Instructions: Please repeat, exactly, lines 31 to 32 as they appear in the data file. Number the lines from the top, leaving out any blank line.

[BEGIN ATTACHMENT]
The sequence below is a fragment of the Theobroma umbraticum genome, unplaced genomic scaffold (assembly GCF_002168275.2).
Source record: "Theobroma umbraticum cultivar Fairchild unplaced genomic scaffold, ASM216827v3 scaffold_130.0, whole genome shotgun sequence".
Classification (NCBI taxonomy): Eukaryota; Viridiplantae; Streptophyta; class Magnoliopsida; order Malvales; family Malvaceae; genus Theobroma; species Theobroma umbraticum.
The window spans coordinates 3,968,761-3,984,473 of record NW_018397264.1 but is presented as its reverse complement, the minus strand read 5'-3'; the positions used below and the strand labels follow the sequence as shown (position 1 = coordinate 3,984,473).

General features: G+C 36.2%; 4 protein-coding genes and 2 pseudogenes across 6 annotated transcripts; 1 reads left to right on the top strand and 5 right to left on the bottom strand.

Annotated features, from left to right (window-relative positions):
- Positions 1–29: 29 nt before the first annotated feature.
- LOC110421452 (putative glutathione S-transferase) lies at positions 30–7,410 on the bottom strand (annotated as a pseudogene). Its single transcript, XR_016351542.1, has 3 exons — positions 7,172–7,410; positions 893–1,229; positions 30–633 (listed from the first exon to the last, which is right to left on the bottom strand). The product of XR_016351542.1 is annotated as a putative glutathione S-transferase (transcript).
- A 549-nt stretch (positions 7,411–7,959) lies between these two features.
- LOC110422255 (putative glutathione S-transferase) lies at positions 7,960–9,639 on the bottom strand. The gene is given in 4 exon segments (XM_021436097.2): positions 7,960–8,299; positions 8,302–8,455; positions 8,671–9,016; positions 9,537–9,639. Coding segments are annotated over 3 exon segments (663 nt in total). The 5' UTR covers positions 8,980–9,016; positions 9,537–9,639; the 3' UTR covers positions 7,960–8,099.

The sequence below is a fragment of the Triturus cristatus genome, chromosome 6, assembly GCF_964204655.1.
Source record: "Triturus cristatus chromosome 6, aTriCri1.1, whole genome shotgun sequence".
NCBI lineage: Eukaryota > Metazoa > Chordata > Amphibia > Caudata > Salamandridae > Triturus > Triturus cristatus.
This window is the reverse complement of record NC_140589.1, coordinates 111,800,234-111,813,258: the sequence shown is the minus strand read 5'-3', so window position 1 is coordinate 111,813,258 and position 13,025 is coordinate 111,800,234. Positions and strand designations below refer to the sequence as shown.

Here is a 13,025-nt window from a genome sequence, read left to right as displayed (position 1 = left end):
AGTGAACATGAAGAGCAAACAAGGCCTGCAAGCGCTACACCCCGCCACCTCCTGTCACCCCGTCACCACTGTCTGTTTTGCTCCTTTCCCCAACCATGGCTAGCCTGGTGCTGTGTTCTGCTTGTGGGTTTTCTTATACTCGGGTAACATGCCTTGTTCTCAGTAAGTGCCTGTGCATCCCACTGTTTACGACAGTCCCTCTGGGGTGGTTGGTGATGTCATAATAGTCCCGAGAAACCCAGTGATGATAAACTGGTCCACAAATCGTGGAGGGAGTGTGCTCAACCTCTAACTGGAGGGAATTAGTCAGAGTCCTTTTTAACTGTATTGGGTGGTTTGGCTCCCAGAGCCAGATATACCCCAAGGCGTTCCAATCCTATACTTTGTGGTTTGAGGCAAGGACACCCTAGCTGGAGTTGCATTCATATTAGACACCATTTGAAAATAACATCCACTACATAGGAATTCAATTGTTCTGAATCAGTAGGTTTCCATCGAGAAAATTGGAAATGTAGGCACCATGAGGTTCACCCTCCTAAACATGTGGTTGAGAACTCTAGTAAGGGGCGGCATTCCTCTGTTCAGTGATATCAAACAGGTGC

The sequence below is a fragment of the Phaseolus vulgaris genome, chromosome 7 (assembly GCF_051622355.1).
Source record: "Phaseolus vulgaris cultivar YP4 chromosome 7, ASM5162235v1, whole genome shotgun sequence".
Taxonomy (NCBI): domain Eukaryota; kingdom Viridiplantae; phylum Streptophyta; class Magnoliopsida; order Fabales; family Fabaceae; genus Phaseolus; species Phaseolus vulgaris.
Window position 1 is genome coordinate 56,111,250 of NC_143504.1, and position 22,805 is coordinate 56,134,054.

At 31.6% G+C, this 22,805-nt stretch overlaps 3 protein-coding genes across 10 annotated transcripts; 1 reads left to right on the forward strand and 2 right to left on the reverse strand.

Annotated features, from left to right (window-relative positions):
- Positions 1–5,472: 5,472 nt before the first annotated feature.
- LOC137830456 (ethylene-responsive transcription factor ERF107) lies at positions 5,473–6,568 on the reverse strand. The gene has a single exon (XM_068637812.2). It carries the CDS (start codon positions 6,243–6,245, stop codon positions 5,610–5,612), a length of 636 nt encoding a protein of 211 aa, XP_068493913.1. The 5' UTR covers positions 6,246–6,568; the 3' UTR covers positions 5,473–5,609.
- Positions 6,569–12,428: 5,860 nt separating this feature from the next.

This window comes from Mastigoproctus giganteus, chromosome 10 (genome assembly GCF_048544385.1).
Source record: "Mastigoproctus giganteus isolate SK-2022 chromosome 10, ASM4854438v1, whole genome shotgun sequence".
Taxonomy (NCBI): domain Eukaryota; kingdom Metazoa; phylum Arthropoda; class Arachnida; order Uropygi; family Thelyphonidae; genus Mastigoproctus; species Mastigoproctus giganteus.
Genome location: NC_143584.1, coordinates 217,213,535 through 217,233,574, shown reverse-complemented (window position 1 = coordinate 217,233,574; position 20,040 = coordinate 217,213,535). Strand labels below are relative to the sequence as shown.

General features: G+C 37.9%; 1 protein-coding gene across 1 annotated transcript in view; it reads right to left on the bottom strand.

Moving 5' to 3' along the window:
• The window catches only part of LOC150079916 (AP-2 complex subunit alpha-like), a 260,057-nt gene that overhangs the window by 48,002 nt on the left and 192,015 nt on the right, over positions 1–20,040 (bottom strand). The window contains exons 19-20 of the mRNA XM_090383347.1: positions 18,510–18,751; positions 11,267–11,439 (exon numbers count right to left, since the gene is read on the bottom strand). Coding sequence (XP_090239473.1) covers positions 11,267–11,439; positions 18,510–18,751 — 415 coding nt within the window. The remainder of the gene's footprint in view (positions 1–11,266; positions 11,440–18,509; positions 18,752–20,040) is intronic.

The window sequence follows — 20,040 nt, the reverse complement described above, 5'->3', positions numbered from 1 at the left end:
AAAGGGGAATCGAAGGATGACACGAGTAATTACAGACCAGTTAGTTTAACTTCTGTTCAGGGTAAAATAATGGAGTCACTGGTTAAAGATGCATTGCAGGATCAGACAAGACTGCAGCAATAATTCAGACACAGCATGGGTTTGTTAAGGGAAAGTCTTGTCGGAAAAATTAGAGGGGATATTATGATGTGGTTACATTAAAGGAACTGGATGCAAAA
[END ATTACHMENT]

Moving 5' to 3' along the window:
• The window catches only part of LOC150079916 (AP-2 complex subunit alpha-like), a 260,057-nt gene that overhangs the window by 48,002 nt on the left and 192,015 nt on the right, over positions 1–20,040 (bottom strand). The window contains exons 19-20 of the mRNA XM_090383347.1: positions 18,510–18,751; positions 11,267–11,439 (exon numbers count right to left, since the gene is read on the bottom strand). Coding sequence (XP_090239473.1) covers positions 11,267–11,439; positions 18,510–18,751 — 415 coding nt within the window. The remainder of the gene's footprint in view (positions 1–11,266; positions 11,440–18,509; positions 18,752–20,040) is intronic.